AMD's Radeon HD 6970 & Radeon HD 6950: Paving The Future For AMDby Ryan Smith on December 15, 2010 12:01 AM EST
While the primary purpose of PowerTune is to keep the power consumption of a video card within its TDP in all cases, AMD has realized that PowerTune isn’t necessarily something everyone wants, and so they’re making it adjustable in the Overdrive control panel. With Overdrive you’ll be able to adjust the PowerTune limits both up and down by up to 20% to suit your needs.
We’ll start with the case of increasing the PowerTune limits. While AMD does not allow users to completely turn off PowerTune, they’re offering the next best thing by allowing you to increase the PowerTune limits. Acknowledging that not everyone wants to keep their cards at their initial PowerTune limits, AMD has included a slider with the Overdrive control panel that allows +/- 20% adjustment to the PowerTune limit. In the case of the 6970 this means the PowerTune limit can be adjusted to anywhere between 200W and 300W, the latter being the ATX spec maximum.
Ultimately the purpose of raising the PowerTune limit depends on just how far you raise it. A slight increase can bring a slight performance advantage in any game/application that is held back by PowerTune, while going the whole nine yards to 20% is for all practical purposes disabling PowerTune at stock clocks and voltages.
We’ve already established that at the stock PowerTune limit of 250W only FurMark and Metro 2033 are PowerTune limited, with only the former limited in any meaningful way. So with that in mind we increased our PowerTune limit to 300W and re-ran our power/temperature/noise tests to look at the full impact of using the 300W limit.
|Radeon HD 6970: PowerTune Performance
As expected, power and temperature both increase with FurMark with PowerTune at 300W. At this point FurMark is no longer constrained by PowerTune and our 6970 runs at 880MHz throughout the test. Overall our power consumption measured at the wall increased by 60W, while the core clock for FurMark is 46.6% faster. It was under this scenario that we also “uncapped” PowerTune for Metro, when we found that even though Metro was being throttled at times, the performance impact was impossibly small.
Meanwhile we found something interesting when running Crysis. Even though Crysis is not impacted by PowerTune, Crysis’ power consumption still crept up by 15W. Performance is exactly the same, and yet here we are with slightly higher power consumption. We don’t have a good explanation for this at this point – PowerTune only affects the core clock (and not the core voltage), and we never measured Crysis taking a hit at 250W or 300W, so we’re not sure just what is going on. However we’ve already established that FurMark is the only program realistically impacted by the 250W limit, so at stock clocks there’s little reason to increase the PowerTune limit.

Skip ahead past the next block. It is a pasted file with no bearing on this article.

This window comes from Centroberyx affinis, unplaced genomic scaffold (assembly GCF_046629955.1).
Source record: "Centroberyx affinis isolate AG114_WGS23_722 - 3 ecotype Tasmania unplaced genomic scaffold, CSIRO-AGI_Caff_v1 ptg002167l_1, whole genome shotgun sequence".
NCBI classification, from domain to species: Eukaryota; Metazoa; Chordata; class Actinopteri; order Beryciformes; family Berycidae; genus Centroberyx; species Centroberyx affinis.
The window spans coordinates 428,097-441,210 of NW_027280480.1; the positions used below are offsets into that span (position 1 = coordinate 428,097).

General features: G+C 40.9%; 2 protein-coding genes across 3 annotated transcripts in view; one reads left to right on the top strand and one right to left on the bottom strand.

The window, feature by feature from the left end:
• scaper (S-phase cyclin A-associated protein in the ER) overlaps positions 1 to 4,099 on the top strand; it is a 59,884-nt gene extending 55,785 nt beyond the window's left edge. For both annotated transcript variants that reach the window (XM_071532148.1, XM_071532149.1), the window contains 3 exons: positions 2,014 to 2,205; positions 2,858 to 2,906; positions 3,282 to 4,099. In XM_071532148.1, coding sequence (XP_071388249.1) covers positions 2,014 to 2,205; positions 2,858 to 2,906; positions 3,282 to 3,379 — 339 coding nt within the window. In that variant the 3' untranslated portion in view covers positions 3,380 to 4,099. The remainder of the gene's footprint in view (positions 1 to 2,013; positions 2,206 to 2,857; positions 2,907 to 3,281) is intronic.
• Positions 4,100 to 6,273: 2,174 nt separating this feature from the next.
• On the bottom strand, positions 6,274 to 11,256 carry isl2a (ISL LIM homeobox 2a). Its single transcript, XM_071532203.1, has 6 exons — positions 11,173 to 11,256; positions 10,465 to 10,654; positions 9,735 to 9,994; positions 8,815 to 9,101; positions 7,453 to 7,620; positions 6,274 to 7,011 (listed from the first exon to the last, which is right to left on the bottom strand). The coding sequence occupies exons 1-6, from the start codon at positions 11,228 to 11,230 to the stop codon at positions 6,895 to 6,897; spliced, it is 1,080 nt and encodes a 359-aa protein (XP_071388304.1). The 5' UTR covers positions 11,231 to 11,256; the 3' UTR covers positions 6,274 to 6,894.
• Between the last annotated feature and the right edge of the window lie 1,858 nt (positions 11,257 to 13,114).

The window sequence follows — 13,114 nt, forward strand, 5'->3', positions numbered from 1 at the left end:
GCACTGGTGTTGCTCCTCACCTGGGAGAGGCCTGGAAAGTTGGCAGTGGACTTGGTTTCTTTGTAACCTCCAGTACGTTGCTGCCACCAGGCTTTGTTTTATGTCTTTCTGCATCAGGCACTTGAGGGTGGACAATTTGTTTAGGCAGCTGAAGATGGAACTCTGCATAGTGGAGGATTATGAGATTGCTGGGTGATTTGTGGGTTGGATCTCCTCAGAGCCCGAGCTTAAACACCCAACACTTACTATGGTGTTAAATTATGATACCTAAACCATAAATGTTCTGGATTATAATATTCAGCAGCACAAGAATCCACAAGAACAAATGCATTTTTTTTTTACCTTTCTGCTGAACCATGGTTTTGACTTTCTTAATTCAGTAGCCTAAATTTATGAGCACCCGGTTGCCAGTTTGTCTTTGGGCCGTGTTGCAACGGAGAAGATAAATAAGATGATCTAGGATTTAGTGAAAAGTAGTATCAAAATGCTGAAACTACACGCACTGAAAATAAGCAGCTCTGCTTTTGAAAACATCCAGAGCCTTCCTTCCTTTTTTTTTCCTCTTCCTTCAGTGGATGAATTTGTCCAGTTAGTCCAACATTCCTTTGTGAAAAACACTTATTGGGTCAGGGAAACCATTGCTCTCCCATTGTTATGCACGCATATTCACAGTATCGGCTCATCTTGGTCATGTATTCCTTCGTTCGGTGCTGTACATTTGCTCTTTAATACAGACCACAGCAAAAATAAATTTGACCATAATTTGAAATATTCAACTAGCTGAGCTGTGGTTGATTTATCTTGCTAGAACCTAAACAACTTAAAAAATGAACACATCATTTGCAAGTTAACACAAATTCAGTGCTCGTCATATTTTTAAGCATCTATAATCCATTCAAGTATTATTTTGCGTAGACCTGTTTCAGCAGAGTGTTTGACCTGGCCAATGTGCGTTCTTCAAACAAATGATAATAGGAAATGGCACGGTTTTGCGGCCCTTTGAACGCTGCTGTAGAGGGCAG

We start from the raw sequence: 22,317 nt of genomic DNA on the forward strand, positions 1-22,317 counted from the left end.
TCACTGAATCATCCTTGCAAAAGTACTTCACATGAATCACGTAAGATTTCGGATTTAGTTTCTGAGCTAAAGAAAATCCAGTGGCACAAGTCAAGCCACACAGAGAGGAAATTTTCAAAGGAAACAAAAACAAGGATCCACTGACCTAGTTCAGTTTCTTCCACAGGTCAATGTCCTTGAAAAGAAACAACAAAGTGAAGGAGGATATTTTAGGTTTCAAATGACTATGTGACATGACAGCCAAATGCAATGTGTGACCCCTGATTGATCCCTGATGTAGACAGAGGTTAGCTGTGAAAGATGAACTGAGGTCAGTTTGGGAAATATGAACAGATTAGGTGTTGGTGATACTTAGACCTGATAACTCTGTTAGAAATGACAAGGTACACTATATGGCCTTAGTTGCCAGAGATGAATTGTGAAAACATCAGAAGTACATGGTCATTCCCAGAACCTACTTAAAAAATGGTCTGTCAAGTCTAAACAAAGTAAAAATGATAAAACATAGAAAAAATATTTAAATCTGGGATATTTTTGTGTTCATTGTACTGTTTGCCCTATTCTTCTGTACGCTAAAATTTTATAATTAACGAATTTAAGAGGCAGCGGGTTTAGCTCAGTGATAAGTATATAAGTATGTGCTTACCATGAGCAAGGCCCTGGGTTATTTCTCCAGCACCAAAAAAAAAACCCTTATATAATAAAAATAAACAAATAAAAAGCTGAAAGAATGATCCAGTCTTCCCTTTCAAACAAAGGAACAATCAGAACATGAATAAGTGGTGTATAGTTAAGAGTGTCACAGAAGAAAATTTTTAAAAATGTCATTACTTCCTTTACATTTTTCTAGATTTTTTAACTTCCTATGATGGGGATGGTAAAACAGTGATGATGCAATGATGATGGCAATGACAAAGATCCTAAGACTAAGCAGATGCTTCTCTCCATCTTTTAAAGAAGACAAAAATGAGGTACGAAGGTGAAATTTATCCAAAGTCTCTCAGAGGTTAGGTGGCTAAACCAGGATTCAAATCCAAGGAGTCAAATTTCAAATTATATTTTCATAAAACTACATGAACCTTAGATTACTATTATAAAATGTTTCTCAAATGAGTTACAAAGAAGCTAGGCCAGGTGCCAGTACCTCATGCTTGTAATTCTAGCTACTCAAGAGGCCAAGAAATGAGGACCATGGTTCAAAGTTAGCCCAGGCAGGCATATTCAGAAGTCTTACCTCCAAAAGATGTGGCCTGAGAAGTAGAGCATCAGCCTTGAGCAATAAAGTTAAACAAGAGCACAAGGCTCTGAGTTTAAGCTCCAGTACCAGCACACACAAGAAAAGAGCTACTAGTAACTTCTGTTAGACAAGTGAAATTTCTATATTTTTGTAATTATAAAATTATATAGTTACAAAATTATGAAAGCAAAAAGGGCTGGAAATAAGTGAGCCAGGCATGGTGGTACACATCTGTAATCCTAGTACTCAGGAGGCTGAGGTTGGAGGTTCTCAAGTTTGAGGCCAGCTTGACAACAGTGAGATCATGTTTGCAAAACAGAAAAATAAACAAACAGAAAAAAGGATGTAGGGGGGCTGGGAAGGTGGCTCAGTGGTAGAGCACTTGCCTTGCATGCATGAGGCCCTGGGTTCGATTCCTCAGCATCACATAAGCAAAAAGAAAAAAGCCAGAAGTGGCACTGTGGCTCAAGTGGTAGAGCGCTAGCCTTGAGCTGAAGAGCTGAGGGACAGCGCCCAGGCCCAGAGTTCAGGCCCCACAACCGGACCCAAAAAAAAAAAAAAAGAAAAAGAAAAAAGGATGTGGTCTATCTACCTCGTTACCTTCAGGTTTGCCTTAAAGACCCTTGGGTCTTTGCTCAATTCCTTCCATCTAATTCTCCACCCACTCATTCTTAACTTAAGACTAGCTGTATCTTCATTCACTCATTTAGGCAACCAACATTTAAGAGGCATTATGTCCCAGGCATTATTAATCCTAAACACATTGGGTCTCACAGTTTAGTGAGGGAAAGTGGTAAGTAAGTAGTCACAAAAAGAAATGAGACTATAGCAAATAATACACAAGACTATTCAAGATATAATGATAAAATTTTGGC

This does bring up overclocking however. Due to the limited amount of time we had with the 6900 series we have not been able to do a serious overclocking investigation, but as clockspeed is a factor in the power equation, PowerTune is going to impact overclocking. You’re going to want to raise the PowerTune limit when overclocking, otherwise PowerTune is liable to bring your clocks right back down to keep power consumption below 250W. The good news for hardcore overclockers is that while AMD set a 20% limit on our reference cards, partners will be free to set their own tweaking limits – we’d expect high-end cards like the Gigabyte SOC, MSI Lightning, and Asus Matrix lines to all feature higher limits to keep PowerTune from throttling extreme overclocks.
Meanwhile there’s a second scenario AMD has thrown at us for PowerTune: tuning down. Although we generally live by the “more is better” mantra, there is some logic to this. Going back to our dynamic range example, by shrinking the dynamic power range power hogs at the top of the spectrum get pushed down, but thanks to AMD’s ability to use higher default core clocks, power consumption of low impact games and applications goes up. In essence power consumption gets just a bit worse because performance has improved.
Traditionally V-sync has been used as the preferred method of limiting power consumption by limiting a card’s performance, but V-sync introduces additional input lag and the potential for skipped frames when triple-buffering is not available, making it a suboptimal solution in some cases. Thus if you wanted to keep a card at a lower performance/power level for any given game/application but did not want to use V-sync, you were out of luck unless you wanted to start playing with core clocks and voltages manually. By being able to turn down the PowerTune limits however, you can now constrain power consumption and performance on a simpler basis.
As with the 300W PowerTune limit, we ran our power/temperature/noise tests with the 200W limit to see what the impact would be.
|Radeon HD 6970: PowerTune Performance
Right off the bat everything is lower. FurMark is now at 292W, and quite surprisingly Crysis is also at 292W. This plays off of the fact that most games don’t cause a card to approach its limit in the first place, so bringing the ceiling down will bring the power consumption of more power hungry games and applications down to the same power consumption levels as lesser games/applications.
Although not whisper quiet, our 6970 is definitely quieter at the 200W limit than the default 250W limit thanks to the lower power consumption. However the 200W limit also impacts practically every game and application we test, so performance is definitely going to go down for everything if you do reduce the PowerTune limit by the full 20%.
|Radeon HD 6970: PowerTune Crysis Performance
At 200W, you’re looking at around 75%-80% of the performance for Crysis. The exact value will depend on just how heavy of a load the specific game/application was in the first place.